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Wootton

Wootton By-pass, December 1969 - Draft Proposal

Meeting Held At Wootton School, Church Road, December 1969

The meeting on Monday 8th December at the new primary school was packed to capacity to here details of the proposed new by-pass for the village; Alderman Cartwright J.P. was in the chair. Mr Greenen [assistant county planning office] and Mr. Atrill from the same office were present to outline details of the proposed scheme and answer any questions.

Mr Greenen opened the meeting with an explanation of the background to the plan, this included for the joining of Fishbourne and Wootton as one village. He further went on to say that Wootton had originally been named in the existing formal county development plan as village suitable as a rural centre to serve the cluster of settlements in which it was situated. It was concluded from Part 1 of the “Rural Policy for the Isle of Wight” that it was capable of major expansion in terms of population; the number of people currently living the village was 2700 and this would rise to 3500. It seemed that the function of Wootton was that of a dormitory area, being well positioned between Newport and Ryde and was also an attractive area in which to live. However there was very little employment or industry in the village, but tourist trade facilities saw the population double in the summer months. Shops and services were grouped in one area and the village seemed well catered for in terms of utility services.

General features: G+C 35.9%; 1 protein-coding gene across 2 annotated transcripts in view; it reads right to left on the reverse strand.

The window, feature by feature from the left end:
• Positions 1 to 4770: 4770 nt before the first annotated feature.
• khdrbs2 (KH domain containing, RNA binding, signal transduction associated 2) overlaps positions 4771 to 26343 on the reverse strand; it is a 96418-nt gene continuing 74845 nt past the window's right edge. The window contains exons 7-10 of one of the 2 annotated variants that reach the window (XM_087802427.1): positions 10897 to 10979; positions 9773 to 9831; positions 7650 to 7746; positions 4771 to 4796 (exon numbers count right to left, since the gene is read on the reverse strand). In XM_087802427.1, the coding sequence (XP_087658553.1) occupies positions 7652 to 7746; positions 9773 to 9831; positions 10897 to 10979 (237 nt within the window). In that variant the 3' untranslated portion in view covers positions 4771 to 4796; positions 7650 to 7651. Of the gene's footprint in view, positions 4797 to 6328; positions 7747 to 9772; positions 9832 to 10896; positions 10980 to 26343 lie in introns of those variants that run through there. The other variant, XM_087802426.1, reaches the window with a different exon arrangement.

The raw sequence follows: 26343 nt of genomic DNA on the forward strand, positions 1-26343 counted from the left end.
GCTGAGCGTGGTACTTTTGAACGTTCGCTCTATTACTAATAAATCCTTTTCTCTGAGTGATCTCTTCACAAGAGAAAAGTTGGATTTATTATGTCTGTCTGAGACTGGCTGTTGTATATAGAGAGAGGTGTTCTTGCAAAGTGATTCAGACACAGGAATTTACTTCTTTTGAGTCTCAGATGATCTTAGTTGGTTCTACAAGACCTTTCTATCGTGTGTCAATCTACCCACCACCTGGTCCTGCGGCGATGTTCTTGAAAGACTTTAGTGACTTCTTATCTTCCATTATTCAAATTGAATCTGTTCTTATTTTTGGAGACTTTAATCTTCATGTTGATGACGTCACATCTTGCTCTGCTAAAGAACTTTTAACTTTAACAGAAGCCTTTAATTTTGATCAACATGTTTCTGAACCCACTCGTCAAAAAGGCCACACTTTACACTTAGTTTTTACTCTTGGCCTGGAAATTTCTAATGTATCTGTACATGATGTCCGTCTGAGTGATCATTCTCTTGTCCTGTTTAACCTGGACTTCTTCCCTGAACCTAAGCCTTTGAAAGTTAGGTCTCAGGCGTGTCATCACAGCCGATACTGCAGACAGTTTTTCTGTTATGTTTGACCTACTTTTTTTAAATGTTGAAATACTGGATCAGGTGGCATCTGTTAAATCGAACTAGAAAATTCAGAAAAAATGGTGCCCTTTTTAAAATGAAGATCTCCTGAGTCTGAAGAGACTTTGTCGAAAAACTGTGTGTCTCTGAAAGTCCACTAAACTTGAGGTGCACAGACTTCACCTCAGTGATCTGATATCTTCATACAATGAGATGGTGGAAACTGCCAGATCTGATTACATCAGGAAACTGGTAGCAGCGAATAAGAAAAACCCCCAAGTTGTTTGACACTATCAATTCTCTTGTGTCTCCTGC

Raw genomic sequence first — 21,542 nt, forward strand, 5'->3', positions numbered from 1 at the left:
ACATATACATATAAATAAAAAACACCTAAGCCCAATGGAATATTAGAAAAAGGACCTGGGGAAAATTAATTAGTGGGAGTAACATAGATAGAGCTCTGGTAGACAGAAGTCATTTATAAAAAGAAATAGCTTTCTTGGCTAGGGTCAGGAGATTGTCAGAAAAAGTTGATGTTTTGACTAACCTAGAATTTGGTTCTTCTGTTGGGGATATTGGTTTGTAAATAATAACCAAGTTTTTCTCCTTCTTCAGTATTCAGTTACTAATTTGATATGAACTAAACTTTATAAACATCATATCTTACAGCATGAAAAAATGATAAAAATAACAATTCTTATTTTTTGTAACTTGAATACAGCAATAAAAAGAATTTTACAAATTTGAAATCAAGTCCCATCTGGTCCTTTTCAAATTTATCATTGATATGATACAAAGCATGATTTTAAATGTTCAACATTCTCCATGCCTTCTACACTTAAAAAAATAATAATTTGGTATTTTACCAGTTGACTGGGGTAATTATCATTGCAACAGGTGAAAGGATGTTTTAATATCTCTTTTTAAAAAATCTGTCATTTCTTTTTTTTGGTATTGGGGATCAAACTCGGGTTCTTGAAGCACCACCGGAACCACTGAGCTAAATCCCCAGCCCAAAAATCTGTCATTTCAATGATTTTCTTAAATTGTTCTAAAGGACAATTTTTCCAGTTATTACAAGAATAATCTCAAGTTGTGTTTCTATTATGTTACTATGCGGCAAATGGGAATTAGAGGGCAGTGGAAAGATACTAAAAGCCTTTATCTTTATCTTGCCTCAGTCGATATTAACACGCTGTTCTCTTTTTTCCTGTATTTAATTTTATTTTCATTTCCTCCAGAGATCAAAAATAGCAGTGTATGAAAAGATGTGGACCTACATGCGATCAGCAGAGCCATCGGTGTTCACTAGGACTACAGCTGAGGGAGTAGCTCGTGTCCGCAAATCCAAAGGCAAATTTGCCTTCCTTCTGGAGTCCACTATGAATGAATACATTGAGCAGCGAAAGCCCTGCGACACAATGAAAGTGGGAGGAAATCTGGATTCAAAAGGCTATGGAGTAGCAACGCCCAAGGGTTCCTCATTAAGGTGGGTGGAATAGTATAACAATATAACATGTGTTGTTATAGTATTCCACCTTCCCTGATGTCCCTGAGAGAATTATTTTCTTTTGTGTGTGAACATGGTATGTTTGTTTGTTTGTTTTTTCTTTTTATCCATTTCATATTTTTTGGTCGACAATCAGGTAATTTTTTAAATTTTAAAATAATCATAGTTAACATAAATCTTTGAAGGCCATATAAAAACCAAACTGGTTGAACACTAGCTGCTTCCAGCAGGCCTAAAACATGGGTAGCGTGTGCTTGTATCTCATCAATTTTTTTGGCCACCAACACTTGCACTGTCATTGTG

Alternative Traffic Route

Next Mr. Geenen spoke about roads and car parking in the village; he said the village was cut in half by the main Newport to Ryde road, which was a Class ‘A’ road. It was expected that the traffic through the village would show a considerable increase over the next few years; therefore, it was reasonable to investigate an alternate route. The plan under consideration was a road to the south of the village from the bridge at the bottom of the High Street, up behind what is now Mary Rose Avenue, across Station Road, then down to rejoin the main road at the bottom of Lushington Hill. This scheme was considered to be reasonable with regard to cost and would preserve the village as an entity.